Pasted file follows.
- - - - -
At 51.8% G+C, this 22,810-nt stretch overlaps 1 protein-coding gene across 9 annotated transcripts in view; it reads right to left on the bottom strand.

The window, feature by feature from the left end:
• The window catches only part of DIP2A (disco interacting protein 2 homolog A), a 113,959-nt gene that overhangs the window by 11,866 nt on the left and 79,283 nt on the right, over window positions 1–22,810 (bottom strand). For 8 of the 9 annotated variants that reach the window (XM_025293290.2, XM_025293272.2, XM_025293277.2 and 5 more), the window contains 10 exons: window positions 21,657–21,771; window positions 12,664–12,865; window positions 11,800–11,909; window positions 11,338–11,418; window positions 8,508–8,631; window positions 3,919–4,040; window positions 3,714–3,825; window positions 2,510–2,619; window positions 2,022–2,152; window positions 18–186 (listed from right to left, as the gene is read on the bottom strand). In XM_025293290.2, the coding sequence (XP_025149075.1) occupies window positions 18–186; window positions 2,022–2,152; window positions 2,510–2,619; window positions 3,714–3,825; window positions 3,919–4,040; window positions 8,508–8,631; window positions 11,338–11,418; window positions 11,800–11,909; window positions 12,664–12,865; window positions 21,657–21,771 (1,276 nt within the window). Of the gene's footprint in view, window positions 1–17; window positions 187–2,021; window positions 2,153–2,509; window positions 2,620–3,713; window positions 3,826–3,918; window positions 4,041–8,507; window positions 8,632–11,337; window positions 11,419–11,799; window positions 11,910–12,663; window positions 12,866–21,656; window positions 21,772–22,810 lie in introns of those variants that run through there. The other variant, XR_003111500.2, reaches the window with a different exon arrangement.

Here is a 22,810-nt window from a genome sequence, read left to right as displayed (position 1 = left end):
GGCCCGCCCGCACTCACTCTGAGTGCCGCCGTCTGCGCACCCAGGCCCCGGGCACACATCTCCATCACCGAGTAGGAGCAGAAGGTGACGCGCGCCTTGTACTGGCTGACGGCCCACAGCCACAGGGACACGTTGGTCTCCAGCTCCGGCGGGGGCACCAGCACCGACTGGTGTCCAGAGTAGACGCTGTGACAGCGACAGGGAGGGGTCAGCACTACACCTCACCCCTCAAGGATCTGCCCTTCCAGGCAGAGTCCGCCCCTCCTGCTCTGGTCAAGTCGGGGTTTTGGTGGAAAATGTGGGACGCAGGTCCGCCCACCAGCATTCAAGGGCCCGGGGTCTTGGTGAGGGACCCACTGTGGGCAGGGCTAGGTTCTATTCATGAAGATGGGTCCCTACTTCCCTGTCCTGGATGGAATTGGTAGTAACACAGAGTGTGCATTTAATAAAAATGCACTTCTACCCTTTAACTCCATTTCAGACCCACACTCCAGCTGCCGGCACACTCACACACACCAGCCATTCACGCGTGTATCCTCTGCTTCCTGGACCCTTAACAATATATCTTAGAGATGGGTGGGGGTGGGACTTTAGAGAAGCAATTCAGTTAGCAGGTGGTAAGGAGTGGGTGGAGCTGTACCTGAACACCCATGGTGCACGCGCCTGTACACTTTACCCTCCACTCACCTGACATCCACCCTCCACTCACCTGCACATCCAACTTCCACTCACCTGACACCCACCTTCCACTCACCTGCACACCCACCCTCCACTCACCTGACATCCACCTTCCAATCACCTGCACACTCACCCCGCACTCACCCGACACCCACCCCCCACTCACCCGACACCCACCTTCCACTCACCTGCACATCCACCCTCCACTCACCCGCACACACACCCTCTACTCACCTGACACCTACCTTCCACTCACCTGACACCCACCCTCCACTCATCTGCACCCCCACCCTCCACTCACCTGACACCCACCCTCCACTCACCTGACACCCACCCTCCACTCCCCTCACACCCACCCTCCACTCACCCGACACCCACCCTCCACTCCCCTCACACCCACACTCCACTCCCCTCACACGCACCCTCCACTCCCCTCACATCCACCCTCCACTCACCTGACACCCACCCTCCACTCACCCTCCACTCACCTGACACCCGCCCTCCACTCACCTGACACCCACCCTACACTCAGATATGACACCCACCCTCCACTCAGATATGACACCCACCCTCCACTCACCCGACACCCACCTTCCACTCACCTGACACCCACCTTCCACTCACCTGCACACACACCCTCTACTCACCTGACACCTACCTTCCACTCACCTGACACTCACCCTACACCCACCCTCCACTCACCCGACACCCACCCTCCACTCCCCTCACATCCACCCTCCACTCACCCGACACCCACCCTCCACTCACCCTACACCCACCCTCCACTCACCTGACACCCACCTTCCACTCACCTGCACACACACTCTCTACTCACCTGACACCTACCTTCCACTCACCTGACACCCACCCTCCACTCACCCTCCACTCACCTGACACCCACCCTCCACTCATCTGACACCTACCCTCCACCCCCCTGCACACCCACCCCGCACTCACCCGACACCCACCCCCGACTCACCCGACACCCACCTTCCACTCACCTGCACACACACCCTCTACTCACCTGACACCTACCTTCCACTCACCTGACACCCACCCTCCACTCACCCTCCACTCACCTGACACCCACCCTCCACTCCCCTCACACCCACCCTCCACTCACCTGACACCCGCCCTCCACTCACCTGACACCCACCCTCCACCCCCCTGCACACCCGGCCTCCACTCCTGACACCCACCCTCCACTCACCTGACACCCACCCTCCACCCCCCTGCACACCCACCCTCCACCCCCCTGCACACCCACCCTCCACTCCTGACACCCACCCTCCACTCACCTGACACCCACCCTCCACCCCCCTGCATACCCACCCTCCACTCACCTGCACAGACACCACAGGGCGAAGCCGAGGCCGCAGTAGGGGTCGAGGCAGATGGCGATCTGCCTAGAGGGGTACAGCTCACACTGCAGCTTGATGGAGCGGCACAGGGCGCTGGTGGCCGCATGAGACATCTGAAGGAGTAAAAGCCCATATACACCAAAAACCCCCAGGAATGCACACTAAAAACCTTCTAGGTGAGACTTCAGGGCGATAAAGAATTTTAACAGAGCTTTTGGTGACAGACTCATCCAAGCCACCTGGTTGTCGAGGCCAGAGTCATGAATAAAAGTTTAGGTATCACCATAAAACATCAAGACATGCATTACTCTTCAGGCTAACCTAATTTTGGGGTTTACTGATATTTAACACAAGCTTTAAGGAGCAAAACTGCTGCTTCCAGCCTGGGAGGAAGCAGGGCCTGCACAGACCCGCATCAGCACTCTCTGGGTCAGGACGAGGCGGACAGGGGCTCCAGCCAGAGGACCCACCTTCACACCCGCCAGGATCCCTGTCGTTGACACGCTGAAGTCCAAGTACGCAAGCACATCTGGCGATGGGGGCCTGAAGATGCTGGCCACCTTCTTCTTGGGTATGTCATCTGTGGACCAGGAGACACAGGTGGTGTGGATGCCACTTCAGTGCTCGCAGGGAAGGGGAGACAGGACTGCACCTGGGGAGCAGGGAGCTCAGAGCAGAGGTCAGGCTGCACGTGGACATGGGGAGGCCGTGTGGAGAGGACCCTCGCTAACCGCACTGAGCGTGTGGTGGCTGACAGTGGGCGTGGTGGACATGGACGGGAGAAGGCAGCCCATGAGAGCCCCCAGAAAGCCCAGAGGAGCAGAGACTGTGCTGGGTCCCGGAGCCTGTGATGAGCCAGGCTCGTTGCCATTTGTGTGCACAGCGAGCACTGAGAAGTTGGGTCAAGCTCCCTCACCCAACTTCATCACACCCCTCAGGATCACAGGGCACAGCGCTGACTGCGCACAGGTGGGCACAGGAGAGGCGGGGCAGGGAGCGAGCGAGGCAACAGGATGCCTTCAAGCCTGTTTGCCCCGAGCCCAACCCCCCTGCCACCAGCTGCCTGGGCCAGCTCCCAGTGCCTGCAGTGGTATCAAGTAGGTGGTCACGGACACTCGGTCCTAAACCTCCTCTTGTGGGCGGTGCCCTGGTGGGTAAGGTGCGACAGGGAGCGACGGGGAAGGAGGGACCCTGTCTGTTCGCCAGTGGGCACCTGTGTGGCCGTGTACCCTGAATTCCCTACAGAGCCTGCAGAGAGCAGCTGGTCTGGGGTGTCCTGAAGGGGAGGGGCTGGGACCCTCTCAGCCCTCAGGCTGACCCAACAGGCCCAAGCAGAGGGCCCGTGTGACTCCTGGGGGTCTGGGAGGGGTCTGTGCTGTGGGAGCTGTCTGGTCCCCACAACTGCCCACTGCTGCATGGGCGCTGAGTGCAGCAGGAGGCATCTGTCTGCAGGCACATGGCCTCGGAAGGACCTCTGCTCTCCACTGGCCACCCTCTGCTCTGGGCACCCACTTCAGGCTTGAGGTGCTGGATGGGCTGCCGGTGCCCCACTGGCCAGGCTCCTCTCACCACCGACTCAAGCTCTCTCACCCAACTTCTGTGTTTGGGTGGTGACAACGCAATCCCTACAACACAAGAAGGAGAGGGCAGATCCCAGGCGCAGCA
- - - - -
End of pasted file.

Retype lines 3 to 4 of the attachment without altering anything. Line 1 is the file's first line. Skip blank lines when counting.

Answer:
• The window catches only part of DIP2A (disco interacting protein 2 homolog A), a 113,959-nt gene that overhangs the window by 11,866 nt on the left and 79,283 nt on the right, over window positions 1–22,810 (bottom strand). For 8 of the 9 annotated variants that reach the window (XM_025293290.2, XM_025293272.2, XM_025293277.2 and 5 more), the window contains 10 exons: window positions 21,657–21,771; window positions 12,664–12,865; window positions 11,800–11,909; window positions 11,338–11,418; window positions 8,508–8,631; window positions 3,919–4,040; window positions 3,714–3,825; window positions 2,510–2,619; window positions 2,022–2,152; window positions 18–186 (listed from right to left, as the gene is read on the bottom strand). In XM_025293290.2, the coding sequence (XP_025149075.1) occupies window positions 18–186; window positions 2,022–2,152; window positions 2,510–2,619; window positions 3,714–3,825; window positions 3,919–4,040; window positions 8,508–8,631; window positions 11,338–11,418; window positions 11,800–11,909; window positions 12,664–12,865; window positions 21,657–21,771 (1,276 nt within the window). Of the gene's footprint in view, window positions 1–17; window positions 187–2,021; window positions 2,153–2,509; window positions 2,620–3,713; window positions 3,826–3,918; window positions 4,041–8,507; window positions 8,632–11,337; window positions 11,419–11,799; window positions 11,910–12,663; window positions 12,866–21,656; window positions 21,772–22,810 lie in introns of those variants that run through there. The other variant, XR_003111500.2, reaches the window with a different exon arrangement.

Here is a 22,810-nt window from a genome sequence, read left to right as displayed (position 1 = left end):